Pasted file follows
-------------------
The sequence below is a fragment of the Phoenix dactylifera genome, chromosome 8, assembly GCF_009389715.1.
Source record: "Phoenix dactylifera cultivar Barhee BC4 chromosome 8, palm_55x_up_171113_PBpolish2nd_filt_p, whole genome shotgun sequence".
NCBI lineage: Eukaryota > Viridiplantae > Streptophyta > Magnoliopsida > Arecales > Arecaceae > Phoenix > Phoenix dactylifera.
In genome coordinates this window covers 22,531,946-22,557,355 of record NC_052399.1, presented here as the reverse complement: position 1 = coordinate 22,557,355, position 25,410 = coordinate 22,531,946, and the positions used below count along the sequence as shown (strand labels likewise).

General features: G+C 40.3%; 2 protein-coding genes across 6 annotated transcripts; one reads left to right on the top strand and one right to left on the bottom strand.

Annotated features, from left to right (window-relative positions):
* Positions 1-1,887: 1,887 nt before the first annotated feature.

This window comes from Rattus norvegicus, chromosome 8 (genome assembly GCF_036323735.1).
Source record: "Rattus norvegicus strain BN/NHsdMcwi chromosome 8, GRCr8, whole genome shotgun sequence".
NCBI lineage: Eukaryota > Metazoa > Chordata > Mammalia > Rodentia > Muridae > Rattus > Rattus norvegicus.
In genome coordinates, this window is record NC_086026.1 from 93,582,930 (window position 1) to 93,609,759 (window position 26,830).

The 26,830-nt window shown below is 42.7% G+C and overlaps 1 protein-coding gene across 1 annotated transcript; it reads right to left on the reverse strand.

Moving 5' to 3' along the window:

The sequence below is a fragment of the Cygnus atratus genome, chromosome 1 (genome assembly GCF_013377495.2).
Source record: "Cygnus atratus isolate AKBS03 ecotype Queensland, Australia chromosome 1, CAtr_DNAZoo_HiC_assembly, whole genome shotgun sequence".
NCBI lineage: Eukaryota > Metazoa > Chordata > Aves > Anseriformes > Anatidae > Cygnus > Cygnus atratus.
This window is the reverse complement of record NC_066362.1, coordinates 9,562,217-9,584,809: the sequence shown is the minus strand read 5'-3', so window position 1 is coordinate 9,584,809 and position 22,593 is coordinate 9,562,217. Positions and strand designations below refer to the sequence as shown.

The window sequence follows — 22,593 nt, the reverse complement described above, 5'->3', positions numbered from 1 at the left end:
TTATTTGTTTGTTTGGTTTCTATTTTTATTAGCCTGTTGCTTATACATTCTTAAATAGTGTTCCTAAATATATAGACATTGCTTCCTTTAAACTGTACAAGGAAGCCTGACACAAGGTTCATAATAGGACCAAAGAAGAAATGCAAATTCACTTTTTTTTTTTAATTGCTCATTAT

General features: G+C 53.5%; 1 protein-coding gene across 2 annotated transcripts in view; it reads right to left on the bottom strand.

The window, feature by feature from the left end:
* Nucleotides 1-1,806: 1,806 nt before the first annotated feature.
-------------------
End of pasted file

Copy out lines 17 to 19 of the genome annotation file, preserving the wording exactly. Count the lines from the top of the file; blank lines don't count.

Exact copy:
This window is the reverse complement of record NC_066362.1, coordinates 9,562,217-9,584,809: the sequence shown is the minus strand read 5'-3', so window position 1 is coordinate 9,584,809 and position 22,593 is coordinate 9,562,217. Positions and strand designations below refer to the sequence as shown.

The window sequence follows — 22,593 nt, the reverse complement described above, 5'->3', positions numbered from 1 at the left end:
TTATTTGTTTGTTTGGTTTCTATTTTTATTAGCCTGTTGCTTATACATTCTTAAATAGTGTTCCTAAATATATAGACATTGCTTCCTTTAAACTGTACAAGGAAGCCTGACACAAGGTTCATAATAGGACCAAAGAAGAAATGCAAATTCACTTTTTTTTTTTAATTGCTCATTAT